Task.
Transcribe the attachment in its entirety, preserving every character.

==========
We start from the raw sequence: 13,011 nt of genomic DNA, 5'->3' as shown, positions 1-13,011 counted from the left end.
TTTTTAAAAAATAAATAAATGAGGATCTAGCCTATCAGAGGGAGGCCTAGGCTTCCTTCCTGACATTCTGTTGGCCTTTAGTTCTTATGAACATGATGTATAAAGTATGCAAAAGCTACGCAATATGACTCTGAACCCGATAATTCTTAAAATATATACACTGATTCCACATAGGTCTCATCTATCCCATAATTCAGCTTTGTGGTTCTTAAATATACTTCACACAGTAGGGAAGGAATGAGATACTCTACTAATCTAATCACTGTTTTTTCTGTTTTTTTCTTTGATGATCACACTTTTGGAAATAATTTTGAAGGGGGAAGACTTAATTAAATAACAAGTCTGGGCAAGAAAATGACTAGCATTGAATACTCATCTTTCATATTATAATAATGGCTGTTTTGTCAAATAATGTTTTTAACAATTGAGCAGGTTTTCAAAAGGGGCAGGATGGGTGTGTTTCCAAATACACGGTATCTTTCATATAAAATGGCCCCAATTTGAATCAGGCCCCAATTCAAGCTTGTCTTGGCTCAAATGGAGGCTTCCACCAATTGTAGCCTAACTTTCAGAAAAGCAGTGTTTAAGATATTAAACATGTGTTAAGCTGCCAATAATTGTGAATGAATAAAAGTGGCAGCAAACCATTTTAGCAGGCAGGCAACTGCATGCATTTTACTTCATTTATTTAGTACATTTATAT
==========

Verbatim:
We start from the raw sequence: 13,011 nt of genomic DNA, 5'->3' as shown, positions 1-13,011 counted from the left end.
TTTTTAAAAAATAAATAAATGAGGATCTAGCCTATCAGAGGGAGGCCTAGGCTTCCTTCCTGACATTCTGTTGGCCTTTAGTTCTTATGAACATGATGTATAAAGTATGCAAAAGCTACGCAATATGACTCTGAACCCGATAATTCTTAAAATATATACACTGATTCCACATAGGTCTCATCTATCCCATAATTCAGCTTTGTGGTTCTTAAATATACTTCACACAGTAGGGAAGGAATGAGATACTCTACTAATCTAATCACTGTTTTTTCTGTTTTTTTCTTTGATGATCACACTTTTGGAAATAATTTTGAAGGGGGAAGACTTAATTAAATAACAAGTCTGGGCAAGAAAATGACTAGCATTGAATACTCATCTTTCATATTATAATAATGGCTGTTTTGTCAAATAATGTTTTTAACAATTGAGCAGGTTTTCAAAAGGGGCAGGATGGGTGTGTTTCCAAATACACGGTATCTTTCATATAAAATGGCCCCAATTTGAATCAGGCCCCAATTCAAGCTTGTCTTGGCTCAAATGGAGGCTTCCACCAATTGTAGCCTAACTTTCAGAAAAGCAGTGTTTAAGATATTAAACATGTGTTAAGCTGCCAATAATTGTGAATGAATAAAAGTGGCAGCAAACCATTTTAGCAGGCAGGCAACTGCATGCATTTTACTTCATTTATTTAGTACATTTATAT